• Hence, the DIO’s view that a new road from the Barracks to Stapleford Lane (opposite Woodstock Road) is needed as a secondary access point to the main entrance on Swiney Way. Their traffic surveys conclude that this option is viable and will help to alleviate pressure on the Swiney Way/Stapleford Lane junction.
    • We made clear we oppose this solution as, in our view, it only adds to current problems. However, we also have to acknowledge that the main Swiney Way entrance cannot be the only way to get in/out of the site. We therefore ‘agreed to disagree’ about a Stapleford Lane entrance for cars. We will meet again to further understand in detail the data they have used to justify their view on the viability of Stapleford Lane entrance. More on this in future editions
    • Regarding the Heritage Assessment, the DIO have set a date in early July for the site visit by our consultants. However, our visit is restricted to just an external tour of the site – we are not allowed access to any of the buildings. This is very disappointing, but we have decided to make the best of a bad job. However, we will ensure our Plan makes clear that the DIO refused to allow us to produce an effective assessment of heritage assets.
  3. Locality networking event
    • I attended a community networking event on Wednesday organised by Locality. These events can be a bit ‘hit and miss’ when it comes to effectiveness.
    • This one was hosted at Nottingham’s St Ann’s allotments, which is why I was happy to attend. I’ve always wanted to have a look around the Grade II listed site. And it didn’t disappoint. If you haven’t been to one of the allotment’s Open Days, I can recommend it – it is well worth a trip; a really fascinating place.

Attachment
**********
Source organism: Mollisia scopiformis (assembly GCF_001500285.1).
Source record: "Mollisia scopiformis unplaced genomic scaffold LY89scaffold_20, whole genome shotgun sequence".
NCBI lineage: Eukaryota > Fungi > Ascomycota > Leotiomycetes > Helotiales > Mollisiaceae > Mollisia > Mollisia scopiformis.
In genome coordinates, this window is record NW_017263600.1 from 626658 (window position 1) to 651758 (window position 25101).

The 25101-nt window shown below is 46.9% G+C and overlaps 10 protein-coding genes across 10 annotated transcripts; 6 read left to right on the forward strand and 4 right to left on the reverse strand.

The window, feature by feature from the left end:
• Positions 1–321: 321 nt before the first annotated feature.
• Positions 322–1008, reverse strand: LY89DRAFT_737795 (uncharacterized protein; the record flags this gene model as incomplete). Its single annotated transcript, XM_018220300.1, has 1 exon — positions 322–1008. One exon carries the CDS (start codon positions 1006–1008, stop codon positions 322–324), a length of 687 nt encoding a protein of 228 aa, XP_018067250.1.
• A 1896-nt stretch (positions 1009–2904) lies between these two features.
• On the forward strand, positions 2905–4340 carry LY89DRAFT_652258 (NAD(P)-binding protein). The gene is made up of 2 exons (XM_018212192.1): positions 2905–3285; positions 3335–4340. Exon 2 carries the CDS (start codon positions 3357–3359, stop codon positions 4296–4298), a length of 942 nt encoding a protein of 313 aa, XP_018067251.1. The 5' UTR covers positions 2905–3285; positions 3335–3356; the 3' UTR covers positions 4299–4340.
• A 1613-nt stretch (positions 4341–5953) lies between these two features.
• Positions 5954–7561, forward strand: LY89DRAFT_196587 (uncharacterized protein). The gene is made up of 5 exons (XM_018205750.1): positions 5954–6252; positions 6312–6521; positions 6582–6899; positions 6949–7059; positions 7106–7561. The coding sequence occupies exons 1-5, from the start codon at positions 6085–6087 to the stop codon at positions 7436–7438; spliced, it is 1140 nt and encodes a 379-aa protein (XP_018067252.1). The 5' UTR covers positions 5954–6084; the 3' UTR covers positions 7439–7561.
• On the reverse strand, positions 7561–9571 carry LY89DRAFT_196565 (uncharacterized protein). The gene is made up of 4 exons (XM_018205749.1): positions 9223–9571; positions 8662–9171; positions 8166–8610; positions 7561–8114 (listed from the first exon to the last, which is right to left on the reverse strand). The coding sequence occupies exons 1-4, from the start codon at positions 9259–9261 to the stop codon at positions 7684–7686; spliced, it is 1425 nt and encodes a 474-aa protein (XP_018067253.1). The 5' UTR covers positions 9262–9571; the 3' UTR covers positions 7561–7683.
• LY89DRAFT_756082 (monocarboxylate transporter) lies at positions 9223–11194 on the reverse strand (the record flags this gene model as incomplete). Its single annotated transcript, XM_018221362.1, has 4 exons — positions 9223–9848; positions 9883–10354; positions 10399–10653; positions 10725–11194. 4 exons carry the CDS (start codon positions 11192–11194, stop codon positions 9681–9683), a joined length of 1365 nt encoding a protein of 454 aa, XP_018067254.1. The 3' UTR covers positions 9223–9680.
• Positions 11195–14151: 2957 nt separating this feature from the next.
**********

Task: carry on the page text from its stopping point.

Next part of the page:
• As for the workshop itself, well… I made some new contacts of community groups in the East Midlands, which will be useful. But my main ‘takeaway’ from the day was a list of potential funds and funders that we can apply for grants. I also learnt a bit about Community Asset Transfers, which provides some food for thought. So, the day ended up proving to be very worthwhile!
  4. And finally…..
    …… a selection of events that caught my eye from the Centenary Commemoration of the Shell Filling Factory disaster. Full details here.
    Remember, most events are free but some require booking in advance

    • Weds 20th Jun at 7.30pm: ‘The Chilwell Explosion 1918 revisited’. Chilwell Memorial Hall
    • Mon 25th Jun at 7pm: Canary girls on film’. St Mary’s Church
    • Thurs 28th Jun at 2.30pm: ‘No 6 NSFF 1915-1918’. Chetwynd Barracks (arrive between 1.30 at 2.00 to clear security in good time)
    • Fri 29th Jun at 7.30pm: Play – ‘Swan Canaries’. Chetwynd Barracks (arrive 6.15 to 7.00)
    • Sun 1st July at 6.30pm: Special Commemoration Service. St Mary’s Church (please be seated by 6pm)

And that’s it (more than enough) for this week – and next, since I’m away again on holiday. See you in a fortnight.

Kind regards